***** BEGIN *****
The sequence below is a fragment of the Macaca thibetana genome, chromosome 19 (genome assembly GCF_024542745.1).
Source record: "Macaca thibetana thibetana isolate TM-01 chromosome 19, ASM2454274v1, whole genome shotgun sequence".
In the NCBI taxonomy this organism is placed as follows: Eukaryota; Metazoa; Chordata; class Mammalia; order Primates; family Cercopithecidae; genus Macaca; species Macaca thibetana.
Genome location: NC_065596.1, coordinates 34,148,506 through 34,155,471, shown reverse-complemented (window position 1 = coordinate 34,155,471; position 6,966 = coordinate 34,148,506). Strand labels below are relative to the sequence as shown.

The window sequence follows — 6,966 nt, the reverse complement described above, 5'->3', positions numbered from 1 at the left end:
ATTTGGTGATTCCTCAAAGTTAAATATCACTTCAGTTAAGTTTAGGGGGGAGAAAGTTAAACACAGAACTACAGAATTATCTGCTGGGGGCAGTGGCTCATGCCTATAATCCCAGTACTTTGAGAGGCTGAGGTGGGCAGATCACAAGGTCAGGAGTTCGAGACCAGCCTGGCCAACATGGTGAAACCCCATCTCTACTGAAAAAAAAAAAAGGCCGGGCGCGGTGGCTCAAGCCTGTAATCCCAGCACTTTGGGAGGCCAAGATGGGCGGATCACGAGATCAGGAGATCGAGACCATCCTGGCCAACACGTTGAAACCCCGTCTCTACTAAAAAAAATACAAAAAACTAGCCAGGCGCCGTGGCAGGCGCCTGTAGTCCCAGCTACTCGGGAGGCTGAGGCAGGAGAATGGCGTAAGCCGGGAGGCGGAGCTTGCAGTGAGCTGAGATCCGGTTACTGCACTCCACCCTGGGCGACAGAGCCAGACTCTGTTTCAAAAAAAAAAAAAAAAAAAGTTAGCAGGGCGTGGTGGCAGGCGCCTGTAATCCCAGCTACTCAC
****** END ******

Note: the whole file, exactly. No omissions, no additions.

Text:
The sequence below is a fragment of the Macaca thibetana genome, chromosome 19 (genome assembly GCF_024542745.1).
Source record: "Macaca thibetana thibetana isolate TM-01 chromosome 19, ASM2454274v1, whole genome shotgun sequence".
In the NCBI taxonomy this organism is placed as follows: Eukaryota; Metazoa; Chordata; class Mammalia; order Primates; family Cercopithecidae; genus Macaca; species Macaca thibetana.
Genome location: NC_065596.1, coordinates 34,148,506 through 34,155,471, shown reverse-complemented (window position 1 = coordinate 34,155,471; position 6,966 = coordinate 34,148,506). Strand labels below are relative to the sequence as shown.

The window sequence follows — 6,966 nt, the reverse complement described above, 5'->3', positions numbered from 1 at the left end:
ATTTGGTGATTCCTCAAAGTTAAATATCACTTCAGTTAAGTTTAGGGGGGAGAAAGTTAAACACAGAACTACAGAATTATCTGCTGGGGGCAGTGGCTCATGCCTATAATCCCAGTACTTTGAGAGGCTGAGGTGGGCAGATCACAAGGTCAGGAGTTCGAGACCAGCCTGGCCAACATGGTGAAACCCCATCTCTACTGAAAAAAAAAAAAGGCCGGGCGCGGTGGCTCAAGCCTGTAATCCCAGCACTTTGGGAGGCCAAGATGGGCGGATCACGAGATCAGGAGATCGAGACCATCCTGGCCAACACGTTGAAACCCCGTCTCTACTAAAAAAAATACAAAAAACTAGCCAGGCGCCGTGGCAGGCGCCTGTAGTCCCAGCTACTCGGGAGGCTGAGGCAGGAGAATGGCGTAAGCCGGGAGGCGGAGCTTGCAGTGAGCTGAGATCCGGTTACTGCACTCCACCCTGGGCGACAGAGCCAGACTCTGTTTCAAAAAAAAAAAAAAAAAAAGTTAGCAGGGCGTGGTGGCAGGCGCCTGTAATCCCAGCTACTCAC